Paul 01:17:59 Looping back real quick to psychedelics does the, because it’s like a deluxe are often associated with the disillusion of the ego. Uh, do you think that there is a connection and I, I have no idea about this, that connection, um, between someone who has experienced a dissolution of the ego through something like psychedelics and the acceptance of this account of free will as, um, as satisfying
Anil 01:18:25 You’d like to thank. So, I mean, again, for me, it’s incredibly, it’s incredibly compatible. Like the, this sort of ego dissolution that goes along with, with psychedelics is completely in line with thinking about freewill as this kind of perception of, of voluntary action oriented to the future. Um, but I rather worry that, uh, just as Chris Tillman and the study found that people who’ve taken psychedelics generally move away from a materialistic belief, they may also move away from the way I think about freewill as well. It depends on your starting point. It depends on where you’re coming from, what the psychedelic experience is going to do to your beliefs about these things.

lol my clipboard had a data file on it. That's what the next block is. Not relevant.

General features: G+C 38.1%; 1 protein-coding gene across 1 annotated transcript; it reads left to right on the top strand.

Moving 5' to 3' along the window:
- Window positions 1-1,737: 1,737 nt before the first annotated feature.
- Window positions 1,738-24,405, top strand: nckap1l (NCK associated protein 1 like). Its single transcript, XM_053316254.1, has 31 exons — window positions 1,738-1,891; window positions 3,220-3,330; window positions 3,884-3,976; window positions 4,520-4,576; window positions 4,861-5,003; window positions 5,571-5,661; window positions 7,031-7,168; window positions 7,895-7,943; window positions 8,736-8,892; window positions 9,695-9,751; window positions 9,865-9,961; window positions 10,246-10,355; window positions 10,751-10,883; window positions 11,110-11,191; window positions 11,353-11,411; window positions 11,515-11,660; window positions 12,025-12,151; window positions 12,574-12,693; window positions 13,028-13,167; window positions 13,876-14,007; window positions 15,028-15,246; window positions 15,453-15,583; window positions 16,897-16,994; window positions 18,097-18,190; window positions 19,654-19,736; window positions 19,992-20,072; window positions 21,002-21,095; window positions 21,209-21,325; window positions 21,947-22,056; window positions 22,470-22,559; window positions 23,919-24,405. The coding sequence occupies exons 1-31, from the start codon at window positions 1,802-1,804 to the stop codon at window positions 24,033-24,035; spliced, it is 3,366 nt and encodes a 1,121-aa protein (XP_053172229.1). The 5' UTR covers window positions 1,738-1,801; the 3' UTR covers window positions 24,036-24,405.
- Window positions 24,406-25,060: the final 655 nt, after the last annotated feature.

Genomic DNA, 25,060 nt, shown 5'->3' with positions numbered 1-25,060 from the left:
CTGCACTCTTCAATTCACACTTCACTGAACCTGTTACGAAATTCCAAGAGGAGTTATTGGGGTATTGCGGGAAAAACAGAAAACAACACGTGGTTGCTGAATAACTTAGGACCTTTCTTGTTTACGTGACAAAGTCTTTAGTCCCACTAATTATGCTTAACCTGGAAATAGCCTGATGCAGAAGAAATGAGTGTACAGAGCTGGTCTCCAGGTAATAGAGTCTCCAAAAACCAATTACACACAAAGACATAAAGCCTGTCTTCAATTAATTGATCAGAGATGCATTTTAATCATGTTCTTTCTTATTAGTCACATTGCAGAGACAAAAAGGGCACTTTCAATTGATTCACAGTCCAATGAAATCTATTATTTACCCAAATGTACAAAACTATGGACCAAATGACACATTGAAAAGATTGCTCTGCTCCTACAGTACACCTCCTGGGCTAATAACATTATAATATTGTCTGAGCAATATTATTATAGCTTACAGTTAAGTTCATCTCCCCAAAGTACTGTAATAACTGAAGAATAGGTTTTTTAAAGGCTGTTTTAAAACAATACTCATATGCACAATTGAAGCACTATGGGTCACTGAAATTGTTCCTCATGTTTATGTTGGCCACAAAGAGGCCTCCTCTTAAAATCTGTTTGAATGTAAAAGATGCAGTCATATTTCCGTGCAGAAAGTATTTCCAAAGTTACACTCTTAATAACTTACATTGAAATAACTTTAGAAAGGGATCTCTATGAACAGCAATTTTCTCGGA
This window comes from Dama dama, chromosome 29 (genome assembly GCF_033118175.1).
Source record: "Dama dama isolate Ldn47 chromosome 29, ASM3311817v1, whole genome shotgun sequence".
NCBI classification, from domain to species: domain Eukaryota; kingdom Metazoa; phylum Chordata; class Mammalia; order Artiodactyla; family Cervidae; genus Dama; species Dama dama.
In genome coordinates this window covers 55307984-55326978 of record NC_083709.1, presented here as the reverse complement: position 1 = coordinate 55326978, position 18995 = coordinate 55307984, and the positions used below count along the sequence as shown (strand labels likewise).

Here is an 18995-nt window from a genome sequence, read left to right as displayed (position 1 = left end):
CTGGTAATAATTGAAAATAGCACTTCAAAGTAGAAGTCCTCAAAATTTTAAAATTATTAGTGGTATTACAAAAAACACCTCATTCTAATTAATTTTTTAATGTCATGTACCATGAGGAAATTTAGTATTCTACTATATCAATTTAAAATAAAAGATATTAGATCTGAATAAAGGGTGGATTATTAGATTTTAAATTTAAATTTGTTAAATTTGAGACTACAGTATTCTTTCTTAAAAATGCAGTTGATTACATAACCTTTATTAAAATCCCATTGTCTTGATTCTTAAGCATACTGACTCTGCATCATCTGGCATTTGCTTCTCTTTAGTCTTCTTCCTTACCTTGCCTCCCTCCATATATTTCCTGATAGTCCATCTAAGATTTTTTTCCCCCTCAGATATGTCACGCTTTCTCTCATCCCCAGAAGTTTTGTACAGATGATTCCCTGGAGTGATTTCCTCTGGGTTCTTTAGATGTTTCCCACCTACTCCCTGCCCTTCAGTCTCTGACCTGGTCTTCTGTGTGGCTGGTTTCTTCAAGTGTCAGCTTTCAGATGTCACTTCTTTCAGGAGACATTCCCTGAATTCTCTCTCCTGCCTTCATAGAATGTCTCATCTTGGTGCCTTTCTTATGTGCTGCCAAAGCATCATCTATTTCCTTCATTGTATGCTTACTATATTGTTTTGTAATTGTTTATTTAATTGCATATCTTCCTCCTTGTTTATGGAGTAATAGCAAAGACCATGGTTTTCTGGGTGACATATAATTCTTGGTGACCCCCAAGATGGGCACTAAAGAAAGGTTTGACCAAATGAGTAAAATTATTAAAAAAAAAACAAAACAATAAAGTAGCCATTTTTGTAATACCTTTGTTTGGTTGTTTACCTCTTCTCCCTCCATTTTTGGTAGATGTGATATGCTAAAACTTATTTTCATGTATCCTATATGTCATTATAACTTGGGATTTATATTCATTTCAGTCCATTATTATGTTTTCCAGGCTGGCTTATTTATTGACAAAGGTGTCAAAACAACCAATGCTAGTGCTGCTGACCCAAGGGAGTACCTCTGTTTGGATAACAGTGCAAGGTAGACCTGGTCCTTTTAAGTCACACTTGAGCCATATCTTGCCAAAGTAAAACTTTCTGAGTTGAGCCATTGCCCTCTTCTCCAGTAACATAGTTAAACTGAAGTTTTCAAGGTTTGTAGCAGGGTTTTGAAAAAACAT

Paul 01:19:07 All right. Uh, I’m aware of our time here. And, uh, one of the things that you talk about in your book that I, I guess, because I’ve been thinking a lot about the relation between life and intelligence, and of course your book is about consciousness and life, and you write about how intelligence and consciousness, uh, are not necessarily orthogonal, but they aren’t along the same axes. So I wondered, um, I, I kind of want to throw all these three in the bag, uh, because I’ve come to appreciate intelligence. And I think the success of deep learning and computational neuroscience approaches, uh, to mechanistic, computational accounts of how minds and brains work has made me, um, ironically appreciate other life processes, which is interesting because you, this is, you know, the, the focus of your, uh, introspective inference, where there are PR there’s predictive processing exactly on these life processes and, uh, needing to control, uh, the processes to stay alive. So I’m sorry. That was a huge mouthful, but I’m wondering if you can explain your view on the relationship of life consciousness and intelligence.